Maglite torches are excellent. They are well manufactured and durable, stylish and functional. However, they are limited by the batteries your use, and the lifetime of the bulbs. If only it was possible to change the standard Maglite incandescent tungsten bulb for an LED the batteries would last many times longer, and with a lifetime of 100,000 hours+, you can forget about your bulb dying every few battery changes.
Finally Maglite are in the process of creating MAG-LED Technology with the intention of incorporating an LED into a Maglite torch, but what about your old Maglite torches?Fortunately it is a simple modification to replace the standard incandescent bulb for an ultra-bright white LED. The torch will not be quite as bright as it was before, but the increased reliability is well worth that loss. The best torch to modify is a standard 2 AA battery MiniMaglite®. Lighting up an ultra-bright white LED with the 3 volts from 2 AA batteries will give you a very dull torch with batteries that will last for weeks. However, for maximum brightness it is necessary to replace the 2 AA batteries with 3 N sized batteries (best priced at UKbattery.co.uk in the UK.)
3 N cells in series provides 4.5 volts, but white LEDs require 3.6 volts, therefore a 15 Ohm resistor is required to limit the current to 30mA. Using a lower rated resistor is possible, but the current will increase leading to an emormous shortening of the lifetime of the LED (down to tens or hundreds of hours from hundreds of thoudands of hours at rated current).
As 3 N cells are shorter in length than 2 AA cells, it is necessary to create a spacer. Take a piece of wooden dowling the same or similar diameter to an AA battery. Then drill a 3mm hole through the middle from end to end. Get two wide headed nails, nip off all but 5mm of the length of each nail (or use a drawing pin if you prefer). Wind one of the legs of the resistor around the first nail. Put the nail and resistor into the hole you have drilled in the dowling rod and then epoxy or super glue the nail in place. When that is dry you can wind the other leg of the resistor around the second nipped nail and glue that nail in place too.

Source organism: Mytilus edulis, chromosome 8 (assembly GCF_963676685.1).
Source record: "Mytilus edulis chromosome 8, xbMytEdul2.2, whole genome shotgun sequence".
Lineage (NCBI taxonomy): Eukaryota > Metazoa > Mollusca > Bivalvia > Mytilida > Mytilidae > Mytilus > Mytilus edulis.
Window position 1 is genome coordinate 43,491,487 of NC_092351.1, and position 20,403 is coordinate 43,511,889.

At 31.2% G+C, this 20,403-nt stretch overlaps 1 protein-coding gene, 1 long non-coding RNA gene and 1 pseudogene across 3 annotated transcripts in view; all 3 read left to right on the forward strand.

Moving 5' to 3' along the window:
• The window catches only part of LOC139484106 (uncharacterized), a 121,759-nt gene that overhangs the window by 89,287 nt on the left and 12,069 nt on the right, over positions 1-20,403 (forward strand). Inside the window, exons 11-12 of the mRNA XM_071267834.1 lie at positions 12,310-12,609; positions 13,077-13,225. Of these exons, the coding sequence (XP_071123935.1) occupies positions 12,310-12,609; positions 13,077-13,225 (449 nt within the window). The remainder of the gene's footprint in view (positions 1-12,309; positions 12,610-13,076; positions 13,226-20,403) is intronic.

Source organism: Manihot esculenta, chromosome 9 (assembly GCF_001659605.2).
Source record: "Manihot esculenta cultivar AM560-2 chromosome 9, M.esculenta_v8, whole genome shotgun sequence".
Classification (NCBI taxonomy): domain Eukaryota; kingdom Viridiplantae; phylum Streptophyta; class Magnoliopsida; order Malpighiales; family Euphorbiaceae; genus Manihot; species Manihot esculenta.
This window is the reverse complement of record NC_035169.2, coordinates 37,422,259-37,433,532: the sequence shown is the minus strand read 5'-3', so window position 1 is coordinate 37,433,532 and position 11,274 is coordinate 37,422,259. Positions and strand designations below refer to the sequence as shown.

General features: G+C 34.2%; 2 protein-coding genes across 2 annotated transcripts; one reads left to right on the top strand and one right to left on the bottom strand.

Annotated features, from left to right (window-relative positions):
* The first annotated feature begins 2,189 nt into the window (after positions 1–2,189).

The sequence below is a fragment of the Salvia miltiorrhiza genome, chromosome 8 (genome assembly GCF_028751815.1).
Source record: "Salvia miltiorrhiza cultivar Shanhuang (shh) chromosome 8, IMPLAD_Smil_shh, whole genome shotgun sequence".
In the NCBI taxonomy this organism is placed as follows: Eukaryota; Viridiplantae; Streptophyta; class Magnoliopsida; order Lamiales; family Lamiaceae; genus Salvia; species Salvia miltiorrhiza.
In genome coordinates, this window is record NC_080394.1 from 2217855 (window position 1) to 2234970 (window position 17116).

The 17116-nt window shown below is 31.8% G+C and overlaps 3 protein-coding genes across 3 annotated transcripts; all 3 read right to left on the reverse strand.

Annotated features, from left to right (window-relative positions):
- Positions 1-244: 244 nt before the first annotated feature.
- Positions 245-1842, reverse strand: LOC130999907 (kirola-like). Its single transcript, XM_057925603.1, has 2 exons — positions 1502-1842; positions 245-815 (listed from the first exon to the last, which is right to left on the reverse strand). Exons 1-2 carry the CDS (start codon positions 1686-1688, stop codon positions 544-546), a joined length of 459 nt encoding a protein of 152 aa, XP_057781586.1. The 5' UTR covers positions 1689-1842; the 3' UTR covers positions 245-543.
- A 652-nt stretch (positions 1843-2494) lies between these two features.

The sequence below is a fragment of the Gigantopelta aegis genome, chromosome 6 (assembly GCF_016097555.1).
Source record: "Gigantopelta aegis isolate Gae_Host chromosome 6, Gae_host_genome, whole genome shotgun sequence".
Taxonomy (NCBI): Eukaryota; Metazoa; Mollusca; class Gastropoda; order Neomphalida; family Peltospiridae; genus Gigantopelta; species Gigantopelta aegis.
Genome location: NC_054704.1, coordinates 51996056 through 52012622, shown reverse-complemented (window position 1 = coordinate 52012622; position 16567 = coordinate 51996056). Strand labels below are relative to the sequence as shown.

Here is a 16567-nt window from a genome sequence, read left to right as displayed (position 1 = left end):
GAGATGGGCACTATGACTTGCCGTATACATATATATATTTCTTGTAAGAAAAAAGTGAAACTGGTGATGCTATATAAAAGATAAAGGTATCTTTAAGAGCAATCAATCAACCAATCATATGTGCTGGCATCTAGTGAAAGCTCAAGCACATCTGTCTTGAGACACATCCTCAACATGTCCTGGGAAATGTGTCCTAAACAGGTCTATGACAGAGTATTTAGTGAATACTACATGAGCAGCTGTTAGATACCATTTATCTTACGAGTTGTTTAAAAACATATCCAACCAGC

If you have 1.2V rechargeable NiCad or NiMH N-sized cells, then three of those in series with a solid metal (or wood wrapped in aluminium foil) spacer will give you the 3.6V required. At full charge the current through the LED will be over the rated value, but as the batteries use up some charge the current will fall back down to <30mA as required for long LED lifetime.
The LED itself just needs to have its legs trimmed to around 5mm and pushed in where the bulb previously lived. Then increase the size of the hole in the reflector so that the LED will fit through, and that’s it. Your homemade LED maglite is ready for action.
Below is an image which shows a comparison between the LED bulb Maglite (left) and the standard incandescent bulb (right).
For further information take a look at the following excellent web guides:
White LED Flashlight Conversions
DIY LED Flashlight
Carter LED Flashlight Conversion – Sell conversion kits with everything you need to DIY.
also, it is possible to purchase commercial retrofit upgrades for Maglite torches, for example, The Torch Shop sells a 3-LED conversion kit for the MiniMaglite for £15. LED-Replacement in the USA sell upgrade kits for all sizes of Maglite torch.